My name is Georgia. I’m from rural northern California, and I’ve had primary Lymphadema since I was about 6 months old. The majority of swelling is in my legs and feet, but my hands and arms are swollen as well. As a kid, I didn’t let my swelling slow me down much. I ran and played just as hard as the other kids. I couldn’t always keep up, but I sure could throw, and I wouldn’t hesitate to slow my brother down with a well-aimed pebble. My lymphedema wasn’t a major concern. At 10 years old I started compression therapy for the first time ever. This is where my lymphie story really begins. At this point, my calves were quite literally the size of basketballs. For a year my dad drove us twice a week to the city, a 3-hour round trip, for my appointments. There I would have my legs measured and wrapped up like a mummy with compression bandages and foam.

The wrapping went all the way up my legs and made it impossible to walk or dress normally. I wore them all week every week for over a year. It was stressful, it was painful, and I didn’t feel much like a kid anymore. That was a very hard time in my life. On the bright side, my dad would take me to get a new book after every appointment. I would finish an entire novel before we even got home. That’s how I learned to find comfort in stories. I’ll always be grateful to my dad for that. After we finished lymphie boot camp, we were left to manage my swelling at home. My dad would wrap my legs and help me do the lymphatic massage. He would try to convince me to wear my compression stockings, but the stockings and I never did get along. I eventually became a teenager and I flat out refused to do any of it. He couldn’t make me, and he couldn’t convince me. It was to hard and I just wasn’t interested.

I think that must have been so hard for my dad. So, from about 15 to 22 I did absolutely nothing to treat my lymphedema. My legs returned to pre-therapy basketball size. Over those years I had countless cellulitis infections. I even had Toxic Shock Syndrome and Sepsis from a strep infection in my leg. By the age of 22/23 I was really starting to feel the limitations of my condition. I wanted to hike, swim, explore, and travel. I wanted to enjoy my life, and having the equivalent of two-gallon size water jugs attached to each leg was making that difficult. That drove me to start doing the bare minimum to care for my legs, at least. Something is better than nothing. My quality of life did improve, and my infections became less frequent. My real wakeup call was coming, though. I had another cellulitis infection, so I thought. I’m a bit of a frequent flyer at my local hospital. With my first few infections they flew me out to a bigger hospital, but by now this was just a run-of-the-mill thing and none of us were alarmed. We did the usual things, but I got worse. That wasn’t normal. It turned out that I had a staph infection that had spread through my entire body. It took a while to beat it but thankfully we did. When I got home from the hospital my entire body, even my face, was so much more swollen than I had ever been before. My whole family was shaken. I think that was the first time that we really realized what could happen, I know it was for me. I had been in the ICU with toxic shock as a teen, but the gravity of that experience didn’t really sink in at the time. This was the first time that I realized that my life literally depended on my willingness to care for my body.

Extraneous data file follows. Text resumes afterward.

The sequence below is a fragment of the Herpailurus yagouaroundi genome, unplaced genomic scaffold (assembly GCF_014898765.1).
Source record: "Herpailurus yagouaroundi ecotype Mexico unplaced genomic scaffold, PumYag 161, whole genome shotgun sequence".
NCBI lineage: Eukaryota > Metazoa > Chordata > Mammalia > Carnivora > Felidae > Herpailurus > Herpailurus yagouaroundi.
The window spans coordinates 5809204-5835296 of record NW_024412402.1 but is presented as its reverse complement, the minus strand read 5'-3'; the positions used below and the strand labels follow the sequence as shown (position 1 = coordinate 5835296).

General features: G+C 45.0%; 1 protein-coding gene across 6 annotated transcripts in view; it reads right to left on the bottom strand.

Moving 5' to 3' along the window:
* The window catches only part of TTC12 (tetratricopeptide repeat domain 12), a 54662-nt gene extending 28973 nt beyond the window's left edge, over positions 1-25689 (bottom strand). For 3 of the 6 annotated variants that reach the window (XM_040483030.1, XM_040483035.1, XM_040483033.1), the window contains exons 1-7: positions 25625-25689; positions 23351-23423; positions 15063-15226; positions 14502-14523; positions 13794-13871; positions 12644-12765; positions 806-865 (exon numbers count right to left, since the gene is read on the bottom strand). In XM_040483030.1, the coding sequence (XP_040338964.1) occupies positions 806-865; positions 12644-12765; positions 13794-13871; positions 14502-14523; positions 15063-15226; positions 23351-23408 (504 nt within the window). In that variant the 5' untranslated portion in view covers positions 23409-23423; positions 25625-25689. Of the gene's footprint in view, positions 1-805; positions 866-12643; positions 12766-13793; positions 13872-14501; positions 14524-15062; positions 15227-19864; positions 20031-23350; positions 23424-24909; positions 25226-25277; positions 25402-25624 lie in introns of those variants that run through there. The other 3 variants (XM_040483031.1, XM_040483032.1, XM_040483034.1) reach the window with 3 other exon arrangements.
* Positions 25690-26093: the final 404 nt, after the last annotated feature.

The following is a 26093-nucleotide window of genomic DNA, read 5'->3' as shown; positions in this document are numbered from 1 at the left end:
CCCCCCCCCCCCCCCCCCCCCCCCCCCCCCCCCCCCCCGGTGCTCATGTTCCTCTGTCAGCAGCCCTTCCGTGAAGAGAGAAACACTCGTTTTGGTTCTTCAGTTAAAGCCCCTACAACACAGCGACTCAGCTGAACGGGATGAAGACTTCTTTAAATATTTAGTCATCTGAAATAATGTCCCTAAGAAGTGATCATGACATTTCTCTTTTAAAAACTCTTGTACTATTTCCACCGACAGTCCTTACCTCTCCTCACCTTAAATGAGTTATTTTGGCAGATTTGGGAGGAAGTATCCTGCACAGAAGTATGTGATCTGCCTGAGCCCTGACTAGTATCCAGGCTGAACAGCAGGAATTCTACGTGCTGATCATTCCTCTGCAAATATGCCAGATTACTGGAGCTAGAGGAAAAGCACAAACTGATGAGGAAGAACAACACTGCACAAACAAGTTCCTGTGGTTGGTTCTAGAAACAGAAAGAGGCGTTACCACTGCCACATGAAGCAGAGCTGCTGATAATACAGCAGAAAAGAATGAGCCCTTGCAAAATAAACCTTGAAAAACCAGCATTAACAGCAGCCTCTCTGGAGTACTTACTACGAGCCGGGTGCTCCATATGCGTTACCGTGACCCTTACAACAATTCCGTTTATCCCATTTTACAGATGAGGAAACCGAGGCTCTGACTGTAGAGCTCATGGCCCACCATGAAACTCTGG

So, anyway. I’m 27 now. I wear my Circ Aids all the time, and I’d say we’re friends. I even dabble in flat-knit compression garments. I just got my very first ever pair of lace-up hiking shoes, I even get to wear denim jeans. I haven’t had a serious infection since 2019, and even minor ones are rare. I get to look forward to all the same possibilities as my peers, and my life is not dictated by my lymphedema, rather lymphedema is just part of my life. That’s my lymphie story so far, every day is new and different.